Note: The same concept applies to putting additional funds into a down payment. I sometimes see buyers who don’t have huge reserves putting themselves under financial stress by squeezing any extra cash into the down payment, just because they’ve been told it’s always the most responsible thing to do. In reality, every additional $10K reduces the monthly payment by approximately less than $50.  I completely understand the importance of building up home equity, but it’s worth also keeping in mind that when people lose their homes to foreclosure it’s usually not because they were lacking $50 per month, it’s because something bad happened unexpectedly and the cash reserves to weather it were not there.

Why Is APR Not the Easy Answer?

Annual Percentage Rate, or APR, is supposed to make comparing loans easier because it’s a percentage rate that takes into account both the interest rate of the loan and the cost of obtaining the loan.  However, using APR as an evaluator is not always straightforward.

Loans with discount points will almost always have lower APRs, but as we noted above in Tip #6, discount points are not cost-effective for every buyer.  The problem is that APR spreads the cost of the loan over its entire term, i.e. 30 years for a 30-year mortgage.  If a buyer plans to pay off the loan early by selling, refinancing, or simply paying off the balance, then APR loses value as a comparison tool.  Therefore…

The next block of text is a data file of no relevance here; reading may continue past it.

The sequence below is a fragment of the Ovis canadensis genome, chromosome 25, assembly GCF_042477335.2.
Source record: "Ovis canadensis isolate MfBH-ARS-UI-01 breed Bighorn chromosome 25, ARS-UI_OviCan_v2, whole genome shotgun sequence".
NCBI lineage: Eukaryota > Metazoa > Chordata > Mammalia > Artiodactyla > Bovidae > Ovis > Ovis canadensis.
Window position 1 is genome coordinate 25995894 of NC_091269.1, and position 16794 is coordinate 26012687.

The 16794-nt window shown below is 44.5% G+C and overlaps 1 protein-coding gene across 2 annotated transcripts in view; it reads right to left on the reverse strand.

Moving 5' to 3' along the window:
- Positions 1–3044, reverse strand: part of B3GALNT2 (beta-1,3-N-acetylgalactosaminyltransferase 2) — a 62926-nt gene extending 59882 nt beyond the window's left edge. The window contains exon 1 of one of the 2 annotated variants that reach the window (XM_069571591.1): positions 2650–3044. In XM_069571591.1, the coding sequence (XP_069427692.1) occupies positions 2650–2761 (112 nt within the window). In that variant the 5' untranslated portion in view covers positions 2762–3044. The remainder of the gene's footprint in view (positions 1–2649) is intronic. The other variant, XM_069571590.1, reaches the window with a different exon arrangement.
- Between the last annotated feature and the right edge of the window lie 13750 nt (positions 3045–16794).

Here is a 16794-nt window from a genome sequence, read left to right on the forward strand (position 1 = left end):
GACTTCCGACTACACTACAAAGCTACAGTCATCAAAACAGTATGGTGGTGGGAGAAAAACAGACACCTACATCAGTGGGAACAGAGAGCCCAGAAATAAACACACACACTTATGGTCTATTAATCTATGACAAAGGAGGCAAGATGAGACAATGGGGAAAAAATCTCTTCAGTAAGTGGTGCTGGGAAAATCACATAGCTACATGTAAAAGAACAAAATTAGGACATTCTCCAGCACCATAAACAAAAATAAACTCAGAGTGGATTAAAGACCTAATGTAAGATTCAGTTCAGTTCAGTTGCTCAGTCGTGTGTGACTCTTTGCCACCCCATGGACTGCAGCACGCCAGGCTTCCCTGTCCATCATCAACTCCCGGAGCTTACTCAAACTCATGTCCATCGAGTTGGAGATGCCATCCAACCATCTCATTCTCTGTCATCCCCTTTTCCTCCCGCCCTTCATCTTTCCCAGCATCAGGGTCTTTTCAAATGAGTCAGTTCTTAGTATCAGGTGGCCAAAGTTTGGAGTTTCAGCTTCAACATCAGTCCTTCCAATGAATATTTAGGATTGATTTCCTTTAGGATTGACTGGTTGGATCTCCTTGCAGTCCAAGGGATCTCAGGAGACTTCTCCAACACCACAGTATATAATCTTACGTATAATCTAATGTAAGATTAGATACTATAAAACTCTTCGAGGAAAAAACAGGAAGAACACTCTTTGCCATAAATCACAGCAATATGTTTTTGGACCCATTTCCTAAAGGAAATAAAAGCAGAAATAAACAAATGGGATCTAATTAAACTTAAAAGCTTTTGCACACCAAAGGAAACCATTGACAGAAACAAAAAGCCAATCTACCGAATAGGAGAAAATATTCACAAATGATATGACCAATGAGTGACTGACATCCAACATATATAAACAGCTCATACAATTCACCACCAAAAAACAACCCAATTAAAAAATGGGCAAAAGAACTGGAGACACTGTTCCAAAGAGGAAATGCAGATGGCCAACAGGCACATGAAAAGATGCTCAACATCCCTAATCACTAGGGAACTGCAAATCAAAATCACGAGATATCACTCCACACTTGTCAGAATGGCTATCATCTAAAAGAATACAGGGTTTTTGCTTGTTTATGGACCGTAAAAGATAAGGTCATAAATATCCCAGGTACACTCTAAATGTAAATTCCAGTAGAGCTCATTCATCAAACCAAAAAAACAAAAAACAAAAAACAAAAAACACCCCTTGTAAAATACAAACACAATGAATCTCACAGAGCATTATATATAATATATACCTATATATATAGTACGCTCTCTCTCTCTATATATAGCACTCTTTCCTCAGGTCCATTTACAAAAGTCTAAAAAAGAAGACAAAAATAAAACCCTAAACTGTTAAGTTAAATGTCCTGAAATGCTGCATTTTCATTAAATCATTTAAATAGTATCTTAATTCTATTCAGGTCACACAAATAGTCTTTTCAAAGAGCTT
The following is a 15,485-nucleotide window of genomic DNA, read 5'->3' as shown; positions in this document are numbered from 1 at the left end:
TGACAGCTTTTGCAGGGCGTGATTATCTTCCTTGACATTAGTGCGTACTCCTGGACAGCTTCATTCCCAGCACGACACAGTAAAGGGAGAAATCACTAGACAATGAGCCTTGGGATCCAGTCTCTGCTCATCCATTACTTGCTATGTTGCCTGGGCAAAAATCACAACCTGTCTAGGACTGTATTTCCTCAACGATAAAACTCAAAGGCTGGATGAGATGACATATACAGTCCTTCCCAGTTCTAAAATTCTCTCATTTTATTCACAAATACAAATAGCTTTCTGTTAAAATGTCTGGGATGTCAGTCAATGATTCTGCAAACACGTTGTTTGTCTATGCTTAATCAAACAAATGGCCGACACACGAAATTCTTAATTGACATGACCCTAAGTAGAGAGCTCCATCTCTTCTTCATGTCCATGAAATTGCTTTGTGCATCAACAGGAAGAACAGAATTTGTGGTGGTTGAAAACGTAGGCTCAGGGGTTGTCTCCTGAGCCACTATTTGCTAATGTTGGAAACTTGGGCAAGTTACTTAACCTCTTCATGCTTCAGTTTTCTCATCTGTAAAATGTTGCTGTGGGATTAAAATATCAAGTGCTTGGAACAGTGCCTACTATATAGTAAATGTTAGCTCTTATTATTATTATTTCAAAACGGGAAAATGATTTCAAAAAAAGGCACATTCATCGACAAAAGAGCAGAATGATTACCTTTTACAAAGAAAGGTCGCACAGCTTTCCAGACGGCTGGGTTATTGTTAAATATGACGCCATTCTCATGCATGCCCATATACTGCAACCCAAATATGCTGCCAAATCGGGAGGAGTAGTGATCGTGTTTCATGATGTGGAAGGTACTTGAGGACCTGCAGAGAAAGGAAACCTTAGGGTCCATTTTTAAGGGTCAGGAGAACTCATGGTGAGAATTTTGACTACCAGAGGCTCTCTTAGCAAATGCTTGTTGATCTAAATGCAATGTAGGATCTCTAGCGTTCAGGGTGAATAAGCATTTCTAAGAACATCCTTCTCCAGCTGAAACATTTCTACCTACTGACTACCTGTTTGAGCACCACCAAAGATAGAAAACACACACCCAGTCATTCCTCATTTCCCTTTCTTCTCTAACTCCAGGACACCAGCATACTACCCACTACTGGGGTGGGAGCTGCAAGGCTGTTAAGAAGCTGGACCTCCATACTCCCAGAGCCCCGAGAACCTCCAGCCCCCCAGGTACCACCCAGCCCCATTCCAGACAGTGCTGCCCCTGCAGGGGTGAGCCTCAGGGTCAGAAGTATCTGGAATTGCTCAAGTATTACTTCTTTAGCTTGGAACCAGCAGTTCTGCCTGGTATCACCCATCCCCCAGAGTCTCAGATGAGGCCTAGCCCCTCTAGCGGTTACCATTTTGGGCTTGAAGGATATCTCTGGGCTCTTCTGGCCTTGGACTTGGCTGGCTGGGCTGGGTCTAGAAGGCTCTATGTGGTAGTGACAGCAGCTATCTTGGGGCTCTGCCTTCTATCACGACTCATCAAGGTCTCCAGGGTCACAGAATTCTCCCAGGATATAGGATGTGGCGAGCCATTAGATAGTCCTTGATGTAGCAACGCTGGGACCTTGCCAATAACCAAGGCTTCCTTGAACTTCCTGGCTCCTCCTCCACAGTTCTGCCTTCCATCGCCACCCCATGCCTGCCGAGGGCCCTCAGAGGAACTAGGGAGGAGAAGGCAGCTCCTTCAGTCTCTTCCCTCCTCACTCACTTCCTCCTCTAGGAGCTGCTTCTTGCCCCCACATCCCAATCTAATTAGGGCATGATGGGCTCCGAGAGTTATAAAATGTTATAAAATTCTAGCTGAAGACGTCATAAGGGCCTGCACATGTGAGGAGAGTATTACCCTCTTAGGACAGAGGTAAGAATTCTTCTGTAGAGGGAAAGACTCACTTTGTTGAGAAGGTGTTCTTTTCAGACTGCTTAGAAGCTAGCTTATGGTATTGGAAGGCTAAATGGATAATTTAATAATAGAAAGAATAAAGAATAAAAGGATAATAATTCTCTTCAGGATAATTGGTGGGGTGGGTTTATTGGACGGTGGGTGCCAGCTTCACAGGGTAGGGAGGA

8) Many experts counsel home buyers to rely more on Tip #5 than on APR when comparing loan programs.

And finally:

9) Choose your mortgage professional carefully.

I’ve seen home buyers have a scary experience with a mortgage person who was recommended highly by their own friends. Also, keep in mind that some real estate agents choose their “preferred lender” based on whether or not that person can shuttle business to them, seeing as loan officers who work for big banks where people already have checking and savings accounts often get walk-in business from home buyers who don’t have an agent yet.  A good real estate agent will potentially forego referral business by recommending lenders based solely on their merits.

The tips above will, I hope, come in handy when evaluating any lender and loan program.

(I am not a financial professional and this is not meant as expert financial or tax advice. Please consult with a qualified expert regarding any home loan.)